With the federal mandates over the past several years requiring all health providers to switch to electronic records, there is plenty of information about electronic health records (EHR) and electronic medical records (EMR). Often, these two terms are used interchangeably, which confuses the issue because there are differences between the two.
What is an EHR?
An EHR is a digital version of a patient’s chart that’s meant to be shared between healthcare providers. It contains the patient’s comprehensive medical history, from allergies and radiology images to lab results. EHR systems offer streamlined sharing of real-time information that’s completely up to date and accessible across the entire practice, like clinicians or billing staff, to coordinate care and administrative work.
EHRs allow a patient’s holistic view of their care and treatment to move with them to behavioral health specialists, labs, emergency rooms, and even across state lines.
A fully integrated EHR system offers everything a behavioral health agency needs to support its clients, clinicians, and its administrative and other business needs. It includes:
- Clinician notes, diagnoses, and treatments
- A comprehensive billing system that automatically generates accurate billings from clinicians’ notes and facilitates managing the revenue cycle
- A client engagement system that on-boards new clients, schedules appointments, reminds clients of appointment dates and times, and allows clients access to their records.
- A complete reporting system that generates a wide variety of customized reports for decision-making, measuring outcomes, and producing reports for audits and regulatory requirements.
Why is EHR technology important?
The Health Information Technology for Economic and Clinical Health Act (HITECH) was enacted in 2009 to compel “Meaningful Use” by providers of certified EHR technology. While this is geared specifically for those who accept Medicare and Medicaid, it’s beneficial for behavioral health providers to use systems that comply with the US Department of Health and Human Services (HHS) standards.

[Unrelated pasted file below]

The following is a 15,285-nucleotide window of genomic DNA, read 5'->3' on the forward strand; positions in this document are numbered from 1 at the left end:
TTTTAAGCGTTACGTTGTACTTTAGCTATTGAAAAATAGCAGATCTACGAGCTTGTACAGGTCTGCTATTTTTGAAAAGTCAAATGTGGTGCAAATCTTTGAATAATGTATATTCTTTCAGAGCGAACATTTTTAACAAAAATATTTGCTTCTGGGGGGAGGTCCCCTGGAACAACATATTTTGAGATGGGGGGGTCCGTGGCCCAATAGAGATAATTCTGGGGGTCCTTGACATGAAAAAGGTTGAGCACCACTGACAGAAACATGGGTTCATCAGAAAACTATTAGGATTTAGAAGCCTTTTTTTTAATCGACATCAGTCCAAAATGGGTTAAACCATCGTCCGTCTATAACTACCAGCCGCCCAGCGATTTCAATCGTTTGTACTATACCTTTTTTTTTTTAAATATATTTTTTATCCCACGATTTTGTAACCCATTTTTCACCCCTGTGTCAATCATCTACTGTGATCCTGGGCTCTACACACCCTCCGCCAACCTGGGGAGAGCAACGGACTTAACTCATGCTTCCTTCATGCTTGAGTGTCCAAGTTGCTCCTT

It’s important for HITECH compliance to find “qualified” EHR technology. This is an EHR system that has met the Office of the National Coordinator for Health Information Technology (ONC) definition of “qualified,” which is:[A]n electronic record of health-related information on an individual that: (A) includes patient demographic and clinical health information, such as medical history and problem lists; and (B) has the capacity: (i) to provide clinical decision support; (ii) to support physician order entry; (iii) to capture and query information relevant to healthcare quality; and (iv) to exchange electronic health information with, and integrate such information from other sources.
“Certified” EHR, on the other hand, is qualified EHR that has met ONC’s certification requirements.
Benefits of an EHR system
There are many benefits for both behavioral health providers and their clients by using a fully integrated EHR software solution. The most important are:
- Faster access to comprehensive patient records allows clinicians and administrative staff to coordinate care, billings, and reporting. At the same time, clients can access their medical records and receive notices of scheduled appointments and other communications.
- A more detailed and accurate record of patient care allows clinicians to create treatment plans and prescribe medications with a holistic view of a patient’s medical history, such as allergies and drug-to-drug interactions, enabling safer prescribing.
- Improved efficiency is achieved through reduction in paperwork, quicker and easier access to data analytics for reporting and measuring purposes, and a streamlined process that includes in a client’s life cycle from intake to the end of treatment.
One goal of the federal government is to create a health system where a person’s EHR travels with them from provider to specialist to lab and to other healthcare areas, such as behavioral health agencies. This requires diverse EHR systems be able to communicate with each other and exchange data.
Because of the different ways in which EHR systems collect and use data, it may be difficult for an EHR system to share with another system. Federal standards and structure are working to provide a common frame for data capture and exchange that will allow for interoperability between EHR platforms and systems.
Remarkable Health’s CT|One Difference
Remarkable Health (formerly known as ClaimTrak) is a 25-year pioneer offering practice management software to the Behavioral Health and Human Service community. Our provider success platform enables behavioral health care providers to improve more lives by spending less time in front of a screen and more time helping their clients. Our flagship product, CT|One is a complete hosted Electronic Health Record (EHR) – Clinical, Billing, Scheduling, Medication Management / e-Prescribing, Reporting, etc. – for inpatient, outpatient and residential settings.